A group of SUNY Oneonta students' community outreach project has helped educate an entire elementary school of children this semester on the basics of environmental sustainability and stewardship. Through the college's Harvest Share Buddies service learning initiative, biology and sociology students spent time in 12 different classrooms at Riverside Elementary School in Oneonta, teaching children about food, the environment and plant biology. In their assigned K-5 classrooms, SUNY Oneonta students presented weekly interactive lessons and got to know the children. Concepts literally came to life for the kids, as vegetable grow boxes were built and installed in the classrooms, giving students a firsthand look at where food comes from. Students grew tomatoes, lettuce and a variety of herbs and spices. When full-grown, the ingredients will be harvested and used to make pizza for the children. This is the second year of the program, which is organized by Assistant Professor of Biology Sean Robinson and Associate Professor of Sociology Greg Fulkerson. On the last visit of the semester, fourth graders in one classroom recalled all they had learned from the SUNY Oneonta students and brainstormed ways to help "reduce, reuse and recycle." Takeaways included riding a bike instead of driving, not polluting, starting a compost pile, shopping local and growing food at home. Third-grade teacher Jacqueline Scanlon said her pupils loved having the college students come in each week. "We called them our SUNY friends, and whenever it was time for a visit, their eyes would light up," Scanlon said. "It's great for these kids to meet the college students and gain a mentor of sorts, and it's also something I appreciate because, with pressures on curriculum, this is a topic we don't often get to talk about. But it's so needed!"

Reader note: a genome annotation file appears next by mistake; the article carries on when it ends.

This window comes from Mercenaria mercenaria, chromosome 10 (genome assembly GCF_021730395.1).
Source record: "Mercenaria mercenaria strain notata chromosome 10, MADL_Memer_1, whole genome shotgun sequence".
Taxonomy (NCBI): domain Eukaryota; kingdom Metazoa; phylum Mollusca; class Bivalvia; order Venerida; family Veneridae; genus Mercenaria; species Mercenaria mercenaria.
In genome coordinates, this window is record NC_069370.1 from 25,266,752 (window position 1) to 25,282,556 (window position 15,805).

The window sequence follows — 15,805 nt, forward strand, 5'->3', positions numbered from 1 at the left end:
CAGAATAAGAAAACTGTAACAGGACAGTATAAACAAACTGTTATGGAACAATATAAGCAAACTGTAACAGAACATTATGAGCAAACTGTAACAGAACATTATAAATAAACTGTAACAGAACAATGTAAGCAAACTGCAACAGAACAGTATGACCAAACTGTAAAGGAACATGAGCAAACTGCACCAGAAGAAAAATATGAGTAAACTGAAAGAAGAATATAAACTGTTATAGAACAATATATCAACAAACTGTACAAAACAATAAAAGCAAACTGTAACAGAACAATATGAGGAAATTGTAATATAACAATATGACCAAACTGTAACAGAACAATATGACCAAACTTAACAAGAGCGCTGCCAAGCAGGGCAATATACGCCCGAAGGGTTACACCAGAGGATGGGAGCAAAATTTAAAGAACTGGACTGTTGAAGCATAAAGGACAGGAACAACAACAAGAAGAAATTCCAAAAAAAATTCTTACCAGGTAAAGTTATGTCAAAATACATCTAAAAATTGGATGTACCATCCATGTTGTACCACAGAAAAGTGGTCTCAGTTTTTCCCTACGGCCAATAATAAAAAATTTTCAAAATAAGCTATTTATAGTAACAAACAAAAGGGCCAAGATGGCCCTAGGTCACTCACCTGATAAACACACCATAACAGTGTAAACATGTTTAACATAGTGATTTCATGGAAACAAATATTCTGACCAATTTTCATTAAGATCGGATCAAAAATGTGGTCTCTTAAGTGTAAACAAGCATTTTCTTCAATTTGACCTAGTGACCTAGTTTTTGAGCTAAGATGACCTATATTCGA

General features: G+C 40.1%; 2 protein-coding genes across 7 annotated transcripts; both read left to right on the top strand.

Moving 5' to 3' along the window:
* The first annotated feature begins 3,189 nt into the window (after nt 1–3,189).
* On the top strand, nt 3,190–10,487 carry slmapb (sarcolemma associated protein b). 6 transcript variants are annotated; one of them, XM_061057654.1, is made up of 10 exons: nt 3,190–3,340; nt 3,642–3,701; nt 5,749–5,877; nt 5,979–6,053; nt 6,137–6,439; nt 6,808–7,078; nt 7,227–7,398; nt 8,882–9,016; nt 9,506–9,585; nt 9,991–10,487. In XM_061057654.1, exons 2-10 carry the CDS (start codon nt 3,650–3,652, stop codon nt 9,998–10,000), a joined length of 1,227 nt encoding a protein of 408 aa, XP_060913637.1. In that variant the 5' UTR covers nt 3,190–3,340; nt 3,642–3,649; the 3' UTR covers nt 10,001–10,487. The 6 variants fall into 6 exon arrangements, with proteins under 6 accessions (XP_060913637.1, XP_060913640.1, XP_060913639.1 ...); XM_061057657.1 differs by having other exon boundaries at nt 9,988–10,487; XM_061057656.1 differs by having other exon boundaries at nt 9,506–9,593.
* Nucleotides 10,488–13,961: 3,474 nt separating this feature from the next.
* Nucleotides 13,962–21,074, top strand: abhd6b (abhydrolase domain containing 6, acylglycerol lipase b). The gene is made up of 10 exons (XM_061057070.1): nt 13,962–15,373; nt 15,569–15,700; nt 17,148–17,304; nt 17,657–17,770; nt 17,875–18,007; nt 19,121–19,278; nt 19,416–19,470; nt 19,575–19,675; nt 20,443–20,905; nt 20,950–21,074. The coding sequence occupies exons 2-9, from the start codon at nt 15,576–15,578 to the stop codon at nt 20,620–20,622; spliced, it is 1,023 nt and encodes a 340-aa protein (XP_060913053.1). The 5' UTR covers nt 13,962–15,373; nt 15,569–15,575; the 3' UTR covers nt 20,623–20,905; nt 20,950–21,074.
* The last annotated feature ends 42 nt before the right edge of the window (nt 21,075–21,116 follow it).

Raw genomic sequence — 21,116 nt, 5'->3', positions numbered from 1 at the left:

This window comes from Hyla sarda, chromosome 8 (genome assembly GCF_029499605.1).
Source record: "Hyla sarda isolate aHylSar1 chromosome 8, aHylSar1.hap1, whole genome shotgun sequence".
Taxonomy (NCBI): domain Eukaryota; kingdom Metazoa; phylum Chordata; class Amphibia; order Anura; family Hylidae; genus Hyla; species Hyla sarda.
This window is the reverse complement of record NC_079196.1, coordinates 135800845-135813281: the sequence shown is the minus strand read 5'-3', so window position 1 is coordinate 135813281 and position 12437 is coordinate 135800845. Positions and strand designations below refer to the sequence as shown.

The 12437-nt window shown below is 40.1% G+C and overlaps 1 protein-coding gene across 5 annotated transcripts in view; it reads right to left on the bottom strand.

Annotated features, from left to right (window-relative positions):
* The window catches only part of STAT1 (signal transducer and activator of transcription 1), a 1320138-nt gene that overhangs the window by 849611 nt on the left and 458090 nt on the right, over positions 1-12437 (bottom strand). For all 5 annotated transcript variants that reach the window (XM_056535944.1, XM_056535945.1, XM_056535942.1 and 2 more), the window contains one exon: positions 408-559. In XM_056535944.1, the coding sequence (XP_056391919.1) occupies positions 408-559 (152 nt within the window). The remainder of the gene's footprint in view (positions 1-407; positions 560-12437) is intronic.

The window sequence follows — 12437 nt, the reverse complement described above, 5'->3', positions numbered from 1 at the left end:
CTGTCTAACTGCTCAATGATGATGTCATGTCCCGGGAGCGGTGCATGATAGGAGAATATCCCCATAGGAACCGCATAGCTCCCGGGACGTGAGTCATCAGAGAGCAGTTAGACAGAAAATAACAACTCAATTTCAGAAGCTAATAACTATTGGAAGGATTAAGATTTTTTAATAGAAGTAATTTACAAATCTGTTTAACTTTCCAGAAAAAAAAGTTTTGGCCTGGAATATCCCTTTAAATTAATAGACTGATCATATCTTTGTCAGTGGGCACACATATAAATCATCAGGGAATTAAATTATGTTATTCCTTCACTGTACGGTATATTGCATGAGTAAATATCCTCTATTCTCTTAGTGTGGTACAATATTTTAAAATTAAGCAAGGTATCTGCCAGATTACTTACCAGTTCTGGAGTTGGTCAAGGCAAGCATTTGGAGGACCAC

15 student athletes competed for the SUNY Oneonta volleyball team during the recently completed fall season.
Twelve SUNY Geneseo students presented their research projects recently at the Council of Liberal Arts Colleges (COPLAC) Northeast Undergraduate Research Conference in Pennsylvania. Mansfield University hosted the conference, where more than 100 students from COPLAC schools featured their research in the humanities, arts, social sciences and natural sciences. The students discussed their work with other presenters and faculty in their discipline from other COPLAC colleges.